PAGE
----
help — the procedural prerequisites for a Title VII suit. This
opinion turns then to the merits under Title VII.
Summary Judgment Considerations
Surely there can be no mystery as to the operative
principles under Rule 56:
1. Rule 56(c) says judgment "shall be rendered"
if the pleadings and supporting evidentiary
show that there is no genuine issue as to any
material fact and that the moving party is
entitled to judgment as a matter of law.
2. Facts must be viewed in the light most
favorable to Scott, the non-movant, with
reasonable inferences drawn in her favor.
Hermes v. Hein, 742 F.2d 350, 353 (7th Cir. 1984).
3. Sears has the burden of showing there is no
genuine issue of material fact. Egger v. Phillips,
710 F.2d 292, 296 (7th Cir. 1983).
Yet each litigant displays a misunderstanding of those basic
On the current motion Sears draws its facts exclusively from
Scott's deposition testimony and proposed findings of fact.
For that reason Sears R.Mem. 3 urges the facts are
automatically seen in the light most favorable to Scott, so
there can be no issue of fact. That contention is plainly
wrong. Scott's testimony contains ambiguities and conflicts
and may therefore be susceptible of more than one
interpretation. Sears may not pick and choose among her
statements in a manner that distorts them, nor may it draw
inferences in its own favor from her ambiguous statements.
On the other side of the coin, Scott may not avoid summary
judgment merely because a central issue is partly
(Scott Mem. 9). What is required is a genuine issue as to one
or more material facts. Rule 56(e) provides:
When a motion for summary judgment is made and
supported as provided in this rule, an adverse
party may not rest upon the mere allegations or
denials of his pleading, but his response, by
affidavits or as otherwise provided in this rule,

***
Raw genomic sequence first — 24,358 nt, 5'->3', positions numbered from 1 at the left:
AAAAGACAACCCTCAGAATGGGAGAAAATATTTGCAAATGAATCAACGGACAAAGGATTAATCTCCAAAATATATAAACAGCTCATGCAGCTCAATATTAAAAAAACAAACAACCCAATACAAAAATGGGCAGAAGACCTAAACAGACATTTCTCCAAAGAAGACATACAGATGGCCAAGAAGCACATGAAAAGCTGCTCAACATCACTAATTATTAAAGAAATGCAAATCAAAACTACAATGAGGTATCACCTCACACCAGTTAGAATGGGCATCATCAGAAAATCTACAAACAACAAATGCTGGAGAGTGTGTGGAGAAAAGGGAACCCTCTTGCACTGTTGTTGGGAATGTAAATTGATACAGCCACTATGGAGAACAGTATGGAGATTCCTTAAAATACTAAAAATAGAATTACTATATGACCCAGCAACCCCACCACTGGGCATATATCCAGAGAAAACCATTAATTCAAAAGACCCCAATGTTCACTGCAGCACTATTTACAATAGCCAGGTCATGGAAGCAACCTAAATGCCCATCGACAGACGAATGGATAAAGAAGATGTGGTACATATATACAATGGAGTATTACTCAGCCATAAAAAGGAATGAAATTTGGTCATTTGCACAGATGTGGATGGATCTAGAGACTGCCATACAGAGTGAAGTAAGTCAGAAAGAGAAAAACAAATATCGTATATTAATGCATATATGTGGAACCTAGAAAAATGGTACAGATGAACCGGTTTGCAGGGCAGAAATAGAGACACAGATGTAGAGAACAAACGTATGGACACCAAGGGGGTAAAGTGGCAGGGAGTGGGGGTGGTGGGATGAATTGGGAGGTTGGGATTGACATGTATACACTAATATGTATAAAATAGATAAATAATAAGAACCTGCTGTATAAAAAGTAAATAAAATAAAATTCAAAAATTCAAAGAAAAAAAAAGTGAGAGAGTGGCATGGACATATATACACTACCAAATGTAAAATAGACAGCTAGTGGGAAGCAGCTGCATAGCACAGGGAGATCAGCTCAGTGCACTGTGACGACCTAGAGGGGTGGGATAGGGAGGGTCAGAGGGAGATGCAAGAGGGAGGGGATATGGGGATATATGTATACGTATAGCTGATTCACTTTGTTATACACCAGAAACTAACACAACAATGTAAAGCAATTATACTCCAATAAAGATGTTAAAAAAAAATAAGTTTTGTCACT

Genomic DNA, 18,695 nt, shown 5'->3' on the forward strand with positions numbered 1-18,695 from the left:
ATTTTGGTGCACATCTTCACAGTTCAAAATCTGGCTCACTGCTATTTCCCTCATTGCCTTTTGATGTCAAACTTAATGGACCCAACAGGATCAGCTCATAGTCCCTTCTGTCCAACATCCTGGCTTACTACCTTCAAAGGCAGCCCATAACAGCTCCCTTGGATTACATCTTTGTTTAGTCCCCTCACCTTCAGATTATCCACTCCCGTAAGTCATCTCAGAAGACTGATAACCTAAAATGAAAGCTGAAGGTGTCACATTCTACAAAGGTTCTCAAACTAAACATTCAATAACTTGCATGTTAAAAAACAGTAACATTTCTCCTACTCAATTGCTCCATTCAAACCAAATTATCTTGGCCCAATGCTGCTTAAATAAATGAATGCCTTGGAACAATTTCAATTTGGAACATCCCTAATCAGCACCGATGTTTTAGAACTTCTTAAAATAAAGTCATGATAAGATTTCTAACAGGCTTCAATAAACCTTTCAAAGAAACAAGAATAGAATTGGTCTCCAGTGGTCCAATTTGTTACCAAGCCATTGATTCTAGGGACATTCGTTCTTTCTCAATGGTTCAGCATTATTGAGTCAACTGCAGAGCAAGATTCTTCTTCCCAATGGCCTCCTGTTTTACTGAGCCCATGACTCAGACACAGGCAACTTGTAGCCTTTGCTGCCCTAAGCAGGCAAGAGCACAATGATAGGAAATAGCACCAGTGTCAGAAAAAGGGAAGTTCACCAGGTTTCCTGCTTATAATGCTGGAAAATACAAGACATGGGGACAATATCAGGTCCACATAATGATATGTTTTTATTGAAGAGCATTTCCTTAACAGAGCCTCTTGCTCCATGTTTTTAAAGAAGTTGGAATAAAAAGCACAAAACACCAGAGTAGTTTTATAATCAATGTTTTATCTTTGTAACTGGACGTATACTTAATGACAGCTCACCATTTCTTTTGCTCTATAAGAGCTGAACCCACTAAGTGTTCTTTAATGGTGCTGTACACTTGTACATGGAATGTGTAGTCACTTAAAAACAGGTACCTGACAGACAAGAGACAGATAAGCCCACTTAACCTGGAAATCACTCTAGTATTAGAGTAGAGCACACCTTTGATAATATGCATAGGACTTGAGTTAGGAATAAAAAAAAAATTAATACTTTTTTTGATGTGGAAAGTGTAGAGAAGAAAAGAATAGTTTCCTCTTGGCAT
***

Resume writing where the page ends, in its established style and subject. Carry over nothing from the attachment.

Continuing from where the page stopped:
must set forth specific facts showing that there
is a genuine issue for trial. If he does not so
respond, summary judgment, if appropriate, shall
be entered against him.
Scott must, in response to Sears' properly supported factual
assertions, identify contrary evidence that could reasonably
lead to factual findings in her favor.
Merits of Title VII Claim
1. Scott's Refusal To Accede to Gadberry's Propositions
Scott speculates her discharge may have been attributable to
her refusal to accede to Gadberry's alleged propositions
(Scott Mem. 8, Cont. Dep. 31-33). But she offers no evidence
to support that hypothesis or to lead reasonably to such an
inference. On the one occasion Sanders consulted Gadberry
about Scott's performance (Gadberry Dep. 46), Gadberry
testified he gave Scott a favorable evaluation (id. at 46-49).
Scott has neither challenged that testimony nor offered any
evidence McDowell's decision to discharge her was based in any
way on Sanders' conversation with Gadberry.
It must be remembered Scott bears the burden of proof in the
underlying action. It is simply not enough for her to raise a
speculative possibility of discrimination. Rather Scott must
identify facts giving rise to a reasonable inference of
discrimination. Furnco Construction Co. v. Waters,